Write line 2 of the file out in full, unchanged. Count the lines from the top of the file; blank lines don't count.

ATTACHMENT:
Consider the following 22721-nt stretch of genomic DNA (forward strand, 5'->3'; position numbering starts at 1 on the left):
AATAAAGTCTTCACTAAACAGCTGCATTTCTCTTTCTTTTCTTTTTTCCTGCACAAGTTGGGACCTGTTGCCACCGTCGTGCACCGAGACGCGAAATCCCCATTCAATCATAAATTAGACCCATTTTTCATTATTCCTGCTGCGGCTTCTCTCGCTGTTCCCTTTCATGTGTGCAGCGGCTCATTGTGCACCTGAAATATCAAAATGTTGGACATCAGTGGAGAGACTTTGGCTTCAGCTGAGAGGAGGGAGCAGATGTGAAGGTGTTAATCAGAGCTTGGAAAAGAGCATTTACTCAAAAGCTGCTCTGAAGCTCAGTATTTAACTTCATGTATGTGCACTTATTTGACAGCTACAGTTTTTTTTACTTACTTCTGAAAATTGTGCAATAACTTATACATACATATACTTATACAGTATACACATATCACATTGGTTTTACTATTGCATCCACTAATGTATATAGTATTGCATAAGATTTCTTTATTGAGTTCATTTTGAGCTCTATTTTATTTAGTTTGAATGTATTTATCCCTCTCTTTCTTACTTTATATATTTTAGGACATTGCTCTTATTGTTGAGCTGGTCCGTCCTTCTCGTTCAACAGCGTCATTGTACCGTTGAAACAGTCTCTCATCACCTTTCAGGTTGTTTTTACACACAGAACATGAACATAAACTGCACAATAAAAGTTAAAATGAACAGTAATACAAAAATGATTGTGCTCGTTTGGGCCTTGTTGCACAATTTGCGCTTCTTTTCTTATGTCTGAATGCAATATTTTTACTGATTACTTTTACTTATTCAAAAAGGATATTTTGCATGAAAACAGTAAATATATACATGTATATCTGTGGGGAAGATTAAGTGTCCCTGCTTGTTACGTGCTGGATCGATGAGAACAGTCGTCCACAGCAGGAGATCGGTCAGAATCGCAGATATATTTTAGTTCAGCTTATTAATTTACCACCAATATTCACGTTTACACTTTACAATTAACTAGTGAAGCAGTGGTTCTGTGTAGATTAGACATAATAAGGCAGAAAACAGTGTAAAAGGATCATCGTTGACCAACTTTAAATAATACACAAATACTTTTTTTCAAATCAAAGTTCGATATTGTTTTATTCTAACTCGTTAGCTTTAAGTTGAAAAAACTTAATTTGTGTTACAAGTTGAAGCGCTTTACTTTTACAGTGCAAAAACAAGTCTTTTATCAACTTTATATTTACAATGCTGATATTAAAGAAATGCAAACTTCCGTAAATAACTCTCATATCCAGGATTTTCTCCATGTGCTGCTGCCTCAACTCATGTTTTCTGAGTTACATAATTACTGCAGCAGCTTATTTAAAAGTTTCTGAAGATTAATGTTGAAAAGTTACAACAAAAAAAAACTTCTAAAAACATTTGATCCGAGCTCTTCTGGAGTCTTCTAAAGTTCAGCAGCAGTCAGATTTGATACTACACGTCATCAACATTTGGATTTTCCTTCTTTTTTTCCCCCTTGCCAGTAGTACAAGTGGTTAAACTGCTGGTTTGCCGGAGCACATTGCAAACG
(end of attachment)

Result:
AATAAAGTCTTCACTAAACAGCTGCATTTCTCTTTCTTTTCTTTTTTCCTGCACAAGTTGGGACCTGTTGCCACCGTCGTGCACCGAGACGCGAAATCCCCATTCAATCATAAATTAGACCCATTTTTCATTATTCCTGCTGCGGCTTCTCTCGCTGTTCCCTTTCATGTGTGCAGCGGCTCATTGTGCACCTGAAATATCAAAATGTTGGACATCAGTGGAGAGACTTTGGCTTCAGCTGAGAGGAGGGAGCAGATGTGAAGGTGTTAATCAGAGCTTGGAAAAGAGCATTTACTCAAAAGCTGCTCTGAAGCTCAGTATTTAACTTCATGTATGTGCACTTATTTGACAGCTACAGTTTTTTTTACTTACTTCTGAAAATTGTGCAATAACTTATACATACATATACTTATACAGTATACACATATCACATTGGTTTTACTATTGCATCCACTAATGTATATAGTATTGCATAAGATTTCTTTATTGAGTTCATTTTGAGCTCTATTTTATTTAGTTTGAATGTATTTATCCCTCTCTTTCTTACTTTATATATTTTAGGACATTGCTCTTATTGTTGAGCTGGTCCGTCCTTCTCGTTCAACAGCGTCATTGTACCGTTGAAACAGTCTCTCATCACCTTTCAGGTTGTTTTTACACACAGAACATGAACATAAACTGCACAATAAAAGTTAAAATGAACAGTAATACAAAAATGATTGTGCTCGTTTGGGCCTTGTTGCACAATTTGCGCTTCTTTTCTTATGTCTGAATGCAATATTTTTACTGATTACTTTTACTTATTCAAAAAGGATATTTTGCATGAAAACAGTAAATATATACATGTATATCTGTGGGGAAGATTAAGTGTCCCTGCTTGTTACGTGCTGGATCGATGAGAACAGTCGTCCACAGCAGGAGATCGGTCAGAATCGCAGATATATTTTAGTTCAGCTTATTAATTTACCACCAATATTCACGTTTACACTTTACAATTAACTAGTGAAGCAGTGGTTCTGTGTAGATTAGACATAATAAGGCAGAAAACAGTGTAAAAGGATCATCGTTGACCAACTTTAAATAATACACAAATACTTTTTTTCAAATCAAAGTTCGATATTGTTTTATTCTAACTCGTTAGCTTTAAGTTGAAAAAACTTAATTTGTGTTACAAGTTGAAGCGCTTTACTTTTACAGTGCAAAAACAAGTCTTTTATCAACTTTATATTTACAATGCTGATATTAAAGAAATGCAAACTTCCGTAAATAACTCTCATATCCAGGATTTTCTCCATGTGCTGCTGCCTCAACTCATGTTTTCTGAGTTACATAATTACTGCAGCAGCTTATTTAAAAGTTTCTGAAGATTAATGTTGAAAAGTTACAACAAAAAAAAACTTCTAAAAACATTTGATCCGAGCTCTTCTGGAGTCTTCTAAAGTTCAGCAGCAGTCAGATTTGATACTACACGTCATCAACATTTGGATTTTCCTTCTTTTTTTCCCCCTTGCCAGTAGTACAAGTGGTTAAACTGCTGGTTTGCCGGAGCACATTGCAAACG